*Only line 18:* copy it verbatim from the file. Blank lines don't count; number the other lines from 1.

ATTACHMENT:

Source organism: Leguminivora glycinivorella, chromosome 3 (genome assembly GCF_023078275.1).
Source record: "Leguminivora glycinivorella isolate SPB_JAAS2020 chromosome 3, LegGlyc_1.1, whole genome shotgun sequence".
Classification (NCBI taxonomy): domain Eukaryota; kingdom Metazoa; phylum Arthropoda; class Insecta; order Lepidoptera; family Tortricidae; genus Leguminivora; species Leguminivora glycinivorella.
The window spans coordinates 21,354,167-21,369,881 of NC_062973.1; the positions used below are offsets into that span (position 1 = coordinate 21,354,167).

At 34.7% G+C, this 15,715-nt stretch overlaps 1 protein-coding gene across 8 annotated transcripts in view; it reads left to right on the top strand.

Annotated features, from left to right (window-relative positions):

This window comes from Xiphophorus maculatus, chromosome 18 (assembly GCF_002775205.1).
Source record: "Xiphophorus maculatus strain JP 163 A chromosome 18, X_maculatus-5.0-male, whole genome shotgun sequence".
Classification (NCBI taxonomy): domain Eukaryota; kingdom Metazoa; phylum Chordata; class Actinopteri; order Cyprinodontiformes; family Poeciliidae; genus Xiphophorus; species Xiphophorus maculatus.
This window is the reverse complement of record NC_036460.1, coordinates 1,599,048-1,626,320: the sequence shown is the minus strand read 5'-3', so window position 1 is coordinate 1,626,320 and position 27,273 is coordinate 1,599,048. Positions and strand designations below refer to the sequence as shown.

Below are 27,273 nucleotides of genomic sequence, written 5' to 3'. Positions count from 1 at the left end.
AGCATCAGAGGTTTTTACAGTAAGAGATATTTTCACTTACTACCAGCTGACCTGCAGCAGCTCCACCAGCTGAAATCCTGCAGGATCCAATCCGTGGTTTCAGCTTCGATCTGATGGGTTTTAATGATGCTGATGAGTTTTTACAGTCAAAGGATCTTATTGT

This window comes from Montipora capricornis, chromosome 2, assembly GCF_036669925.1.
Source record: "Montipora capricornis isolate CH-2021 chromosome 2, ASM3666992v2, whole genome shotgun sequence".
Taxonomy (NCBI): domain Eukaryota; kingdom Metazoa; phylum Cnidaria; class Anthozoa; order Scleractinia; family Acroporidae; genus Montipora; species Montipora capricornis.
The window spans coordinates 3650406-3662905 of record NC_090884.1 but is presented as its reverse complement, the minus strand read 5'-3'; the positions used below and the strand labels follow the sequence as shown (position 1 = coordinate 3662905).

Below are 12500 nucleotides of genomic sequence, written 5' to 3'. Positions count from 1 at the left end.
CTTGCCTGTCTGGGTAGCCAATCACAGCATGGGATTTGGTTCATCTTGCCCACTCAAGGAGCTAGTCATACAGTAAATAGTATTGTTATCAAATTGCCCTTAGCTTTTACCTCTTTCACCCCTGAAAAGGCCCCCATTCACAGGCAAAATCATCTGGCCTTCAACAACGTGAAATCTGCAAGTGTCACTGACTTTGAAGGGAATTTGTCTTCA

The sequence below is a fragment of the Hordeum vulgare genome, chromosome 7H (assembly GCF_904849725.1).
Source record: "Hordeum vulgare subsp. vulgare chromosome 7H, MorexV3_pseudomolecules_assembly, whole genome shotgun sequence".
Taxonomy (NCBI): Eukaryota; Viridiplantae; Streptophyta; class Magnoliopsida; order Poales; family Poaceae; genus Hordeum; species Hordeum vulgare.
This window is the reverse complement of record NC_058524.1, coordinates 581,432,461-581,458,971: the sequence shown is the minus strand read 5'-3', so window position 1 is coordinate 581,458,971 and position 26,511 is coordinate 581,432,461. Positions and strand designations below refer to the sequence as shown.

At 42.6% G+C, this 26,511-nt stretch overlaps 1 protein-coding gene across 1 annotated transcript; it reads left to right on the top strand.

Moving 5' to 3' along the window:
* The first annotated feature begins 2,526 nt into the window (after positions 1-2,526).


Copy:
CTTGCCTGTCTGGGTAGCCAATCACAGCATGGGATTTGGTTCATCTTGCCCACTCAAGGAGCTAGTCATACAGTAAATAGTATTGTTATCAAATTGCCCTTAGCTTTTACCTCTTTCACCCCTGAAAAGGCCCCCATTCACAGGCAAAATCATCTGGCCTTCAACAACGTGAAATCTGCAAGTGTCACTGACTTTGAAGGGAATTTGTCTTCA